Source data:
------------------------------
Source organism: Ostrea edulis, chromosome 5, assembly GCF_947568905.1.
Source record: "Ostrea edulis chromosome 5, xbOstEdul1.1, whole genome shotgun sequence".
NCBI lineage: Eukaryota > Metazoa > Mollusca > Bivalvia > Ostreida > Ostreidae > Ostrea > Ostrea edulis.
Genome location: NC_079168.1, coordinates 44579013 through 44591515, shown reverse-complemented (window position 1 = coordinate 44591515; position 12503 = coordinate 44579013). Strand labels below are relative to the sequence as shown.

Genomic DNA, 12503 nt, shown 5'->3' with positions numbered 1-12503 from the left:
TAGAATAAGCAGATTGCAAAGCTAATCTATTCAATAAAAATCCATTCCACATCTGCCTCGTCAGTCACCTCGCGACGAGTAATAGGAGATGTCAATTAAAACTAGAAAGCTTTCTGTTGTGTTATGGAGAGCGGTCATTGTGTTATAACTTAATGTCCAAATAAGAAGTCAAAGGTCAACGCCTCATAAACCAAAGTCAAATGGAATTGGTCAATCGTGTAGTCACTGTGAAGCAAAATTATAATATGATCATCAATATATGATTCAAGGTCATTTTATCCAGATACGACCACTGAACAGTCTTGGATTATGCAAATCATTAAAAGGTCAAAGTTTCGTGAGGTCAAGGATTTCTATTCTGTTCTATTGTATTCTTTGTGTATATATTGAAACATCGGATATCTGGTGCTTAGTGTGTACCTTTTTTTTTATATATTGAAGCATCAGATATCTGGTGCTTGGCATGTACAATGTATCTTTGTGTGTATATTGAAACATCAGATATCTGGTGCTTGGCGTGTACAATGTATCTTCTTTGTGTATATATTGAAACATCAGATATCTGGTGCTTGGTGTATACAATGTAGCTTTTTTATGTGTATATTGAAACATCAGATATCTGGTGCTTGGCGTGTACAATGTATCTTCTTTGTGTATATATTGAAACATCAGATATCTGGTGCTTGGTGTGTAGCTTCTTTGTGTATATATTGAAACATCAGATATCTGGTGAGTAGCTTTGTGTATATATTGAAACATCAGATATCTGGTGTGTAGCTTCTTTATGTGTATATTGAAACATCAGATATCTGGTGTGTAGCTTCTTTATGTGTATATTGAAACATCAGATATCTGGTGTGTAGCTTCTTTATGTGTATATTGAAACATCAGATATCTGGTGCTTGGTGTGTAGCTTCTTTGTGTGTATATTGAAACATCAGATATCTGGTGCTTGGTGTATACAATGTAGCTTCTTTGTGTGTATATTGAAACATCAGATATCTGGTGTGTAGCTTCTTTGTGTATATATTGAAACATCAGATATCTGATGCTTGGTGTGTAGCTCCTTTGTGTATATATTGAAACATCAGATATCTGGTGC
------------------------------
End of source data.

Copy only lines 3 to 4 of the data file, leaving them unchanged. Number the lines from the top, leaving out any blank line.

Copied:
NCBI lineage: Eukaryota > Metazoa > Mollusca > Bivalvia > Ostreida > Ostreidae > Ostrea > Ostrea edulis.
Genome location: NC_079168.1, coordinates 44579013 through 44591515, shown reverse-complemented (window position 1 = coordinate 44591515; position 12503 = coordinate 44579013). Strand labels below are relative to the sequence as shown.